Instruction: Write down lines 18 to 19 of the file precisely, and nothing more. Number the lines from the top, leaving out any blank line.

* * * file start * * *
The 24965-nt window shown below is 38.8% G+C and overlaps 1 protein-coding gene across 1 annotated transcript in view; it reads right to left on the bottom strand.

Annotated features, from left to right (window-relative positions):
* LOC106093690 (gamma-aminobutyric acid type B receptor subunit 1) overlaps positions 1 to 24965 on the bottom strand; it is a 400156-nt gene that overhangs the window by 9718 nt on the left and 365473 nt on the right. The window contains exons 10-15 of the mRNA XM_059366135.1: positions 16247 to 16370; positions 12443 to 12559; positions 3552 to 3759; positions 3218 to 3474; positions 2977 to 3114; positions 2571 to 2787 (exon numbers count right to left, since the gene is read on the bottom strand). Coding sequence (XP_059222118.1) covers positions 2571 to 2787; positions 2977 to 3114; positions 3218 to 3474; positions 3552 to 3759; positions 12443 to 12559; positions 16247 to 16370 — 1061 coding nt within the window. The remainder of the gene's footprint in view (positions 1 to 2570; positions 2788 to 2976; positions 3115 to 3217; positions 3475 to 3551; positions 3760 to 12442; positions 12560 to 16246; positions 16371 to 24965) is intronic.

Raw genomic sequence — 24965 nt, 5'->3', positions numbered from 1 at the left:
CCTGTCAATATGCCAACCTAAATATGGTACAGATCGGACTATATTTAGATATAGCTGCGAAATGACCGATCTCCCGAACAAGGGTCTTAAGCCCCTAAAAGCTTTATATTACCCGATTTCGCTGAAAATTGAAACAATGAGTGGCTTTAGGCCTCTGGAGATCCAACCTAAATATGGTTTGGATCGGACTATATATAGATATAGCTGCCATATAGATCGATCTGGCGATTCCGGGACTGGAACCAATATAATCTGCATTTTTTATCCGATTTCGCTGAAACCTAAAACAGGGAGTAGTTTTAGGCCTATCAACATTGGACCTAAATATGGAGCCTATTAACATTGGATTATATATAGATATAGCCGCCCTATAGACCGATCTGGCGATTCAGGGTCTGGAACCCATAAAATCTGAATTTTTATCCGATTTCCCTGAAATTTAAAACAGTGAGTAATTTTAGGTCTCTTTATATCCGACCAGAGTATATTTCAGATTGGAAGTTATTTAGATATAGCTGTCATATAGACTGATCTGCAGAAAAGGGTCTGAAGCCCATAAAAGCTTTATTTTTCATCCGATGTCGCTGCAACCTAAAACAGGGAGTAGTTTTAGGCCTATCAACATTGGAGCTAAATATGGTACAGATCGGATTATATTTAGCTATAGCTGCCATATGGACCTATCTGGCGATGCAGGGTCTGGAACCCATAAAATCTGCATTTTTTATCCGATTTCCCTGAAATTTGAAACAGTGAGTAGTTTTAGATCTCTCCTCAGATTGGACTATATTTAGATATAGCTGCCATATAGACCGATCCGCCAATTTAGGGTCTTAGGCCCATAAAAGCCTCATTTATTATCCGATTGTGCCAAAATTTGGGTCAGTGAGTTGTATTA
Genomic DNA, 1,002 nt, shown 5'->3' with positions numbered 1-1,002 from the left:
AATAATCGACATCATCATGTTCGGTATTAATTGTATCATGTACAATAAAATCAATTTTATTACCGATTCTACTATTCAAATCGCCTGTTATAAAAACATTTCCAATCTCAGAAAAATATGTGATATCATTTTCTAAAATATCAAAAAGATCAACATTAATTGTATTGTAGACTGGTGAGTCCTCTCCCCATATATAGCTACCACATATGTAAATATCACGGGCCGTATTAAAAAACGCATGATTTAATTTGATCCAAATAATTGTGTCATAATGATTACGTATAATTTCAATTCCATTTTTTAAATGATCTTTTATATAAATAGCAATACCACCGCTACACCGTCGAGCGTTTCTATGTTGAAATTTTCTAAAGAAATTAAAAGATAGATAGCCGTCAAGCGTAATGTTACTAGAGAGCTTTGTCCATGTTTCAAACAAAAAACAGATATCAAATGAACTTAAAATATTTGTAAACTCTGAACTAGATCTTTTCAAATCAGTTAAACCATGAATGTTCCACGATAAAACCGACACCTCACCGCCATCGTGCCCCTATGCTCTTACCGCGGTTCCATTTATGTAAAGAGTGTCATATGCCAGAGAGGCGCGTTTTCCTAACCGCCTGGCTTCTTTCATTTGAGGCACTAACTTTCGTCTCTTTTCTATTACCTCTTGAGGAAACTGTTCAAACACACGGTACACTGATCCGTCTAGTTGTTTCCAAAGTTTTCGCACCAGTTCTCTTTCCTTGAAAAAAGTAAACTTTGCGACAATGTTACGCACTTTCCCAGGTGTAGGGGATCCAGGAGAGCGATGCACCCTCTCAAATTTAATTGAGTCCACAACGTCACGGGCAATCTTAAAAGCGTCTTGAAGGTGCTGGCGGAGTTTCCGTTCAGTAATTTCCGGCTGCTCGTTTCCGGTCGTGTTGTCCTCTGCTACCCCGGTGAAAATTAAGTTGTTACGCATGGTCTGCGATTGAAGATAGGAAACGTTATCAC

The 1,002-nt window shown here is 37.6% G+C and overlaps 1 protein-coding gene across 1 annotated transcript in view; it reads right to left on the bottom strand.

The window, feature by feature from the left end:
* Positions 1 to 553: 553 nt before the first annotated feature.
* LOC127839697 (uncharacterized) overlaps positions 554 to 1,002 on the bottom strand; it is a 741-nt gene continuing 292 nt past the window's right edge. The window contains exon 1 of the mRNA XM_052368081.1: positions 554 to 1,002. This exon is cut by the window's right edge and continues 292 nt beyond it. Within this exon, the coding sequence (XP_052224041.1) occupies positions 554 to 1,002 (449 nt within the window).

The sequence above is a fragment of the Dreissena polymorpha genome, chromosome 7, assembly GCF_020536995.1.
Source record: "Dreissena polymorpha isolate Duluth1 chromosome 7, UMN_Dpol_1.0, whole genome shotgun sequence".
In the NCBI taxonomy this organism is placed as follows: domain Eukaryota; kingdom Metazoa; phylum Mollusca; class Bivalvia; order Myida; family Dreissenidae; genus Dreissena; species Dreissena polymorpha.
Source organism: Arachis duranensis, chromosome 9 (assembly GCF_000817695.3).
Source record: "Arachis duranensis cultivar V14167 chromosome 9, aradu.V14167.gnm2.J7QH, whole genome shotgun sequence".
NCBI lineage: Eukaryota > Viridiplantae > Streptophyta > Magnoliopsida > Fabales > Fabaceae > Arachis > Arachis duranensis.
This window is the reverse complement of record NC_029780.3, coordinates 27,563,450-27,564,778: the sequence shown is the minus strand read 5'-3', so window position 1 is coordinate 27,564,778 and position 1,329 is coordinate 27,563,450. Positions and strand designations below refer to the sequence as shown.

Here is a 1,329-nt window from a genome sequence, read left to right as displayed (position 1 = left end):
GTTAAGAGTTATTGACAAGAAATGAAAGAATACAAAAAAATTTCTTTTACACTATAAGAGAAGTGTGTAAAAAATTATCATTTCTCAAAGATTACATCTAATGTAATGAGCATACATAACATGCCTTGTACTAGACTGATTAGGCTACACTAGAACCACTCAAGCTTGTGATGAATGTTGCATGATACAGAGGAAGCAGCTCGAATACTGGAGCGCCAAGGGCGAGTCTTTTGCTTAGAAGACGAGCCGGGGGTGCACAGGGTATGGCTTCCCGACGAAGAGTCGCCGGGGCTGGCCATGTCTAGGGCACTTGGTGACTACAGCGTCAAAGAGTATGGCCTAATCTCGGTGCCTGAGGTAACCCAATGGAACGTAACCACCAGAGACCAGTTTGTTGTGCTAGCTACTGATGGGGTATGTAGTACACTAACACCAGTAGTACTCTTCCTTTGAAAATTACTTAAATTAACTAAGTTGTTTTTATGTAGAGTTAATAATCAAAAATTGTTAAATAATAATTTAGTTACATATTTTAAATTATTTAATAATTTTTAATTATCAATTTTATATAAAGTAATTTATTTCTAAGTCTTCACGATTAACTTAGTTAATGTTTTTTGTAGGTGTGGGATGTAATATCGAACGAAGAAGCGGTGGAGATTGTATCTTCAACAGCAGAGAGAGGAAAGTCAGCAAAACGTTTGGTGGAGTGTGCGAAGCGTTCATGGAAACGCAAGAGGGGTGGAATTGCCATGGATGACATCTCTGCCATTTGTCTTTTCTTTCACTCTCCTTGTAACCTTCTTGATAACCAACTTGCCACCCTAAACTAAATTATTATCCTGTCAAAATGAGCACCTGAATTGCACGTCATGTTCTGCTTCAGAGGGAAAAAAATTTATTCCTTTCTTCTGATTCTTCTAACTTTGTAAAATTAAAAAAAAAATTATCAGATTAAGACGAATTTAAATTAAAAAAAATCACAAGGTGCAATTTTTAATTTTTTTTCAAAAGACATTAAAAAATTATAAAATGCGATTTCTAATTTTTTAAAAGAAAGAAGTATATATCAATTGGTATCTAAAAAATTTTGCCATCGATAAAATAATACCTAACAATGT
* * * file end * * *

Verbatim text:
This window is the reverse complement of record NC_029780.3, coordinates 27,563,450-27,564,778: the sequence shown is the minus strand read 5'-3', so window position 1 is coordinate 27,564,778 and position 1,329 is coordinate 27,563,450. Positions and strand designations below refer to the sequence as shown.

Here is a 1,329-nt window from a genome sequence, read left to right as displayed (position 1 = left end):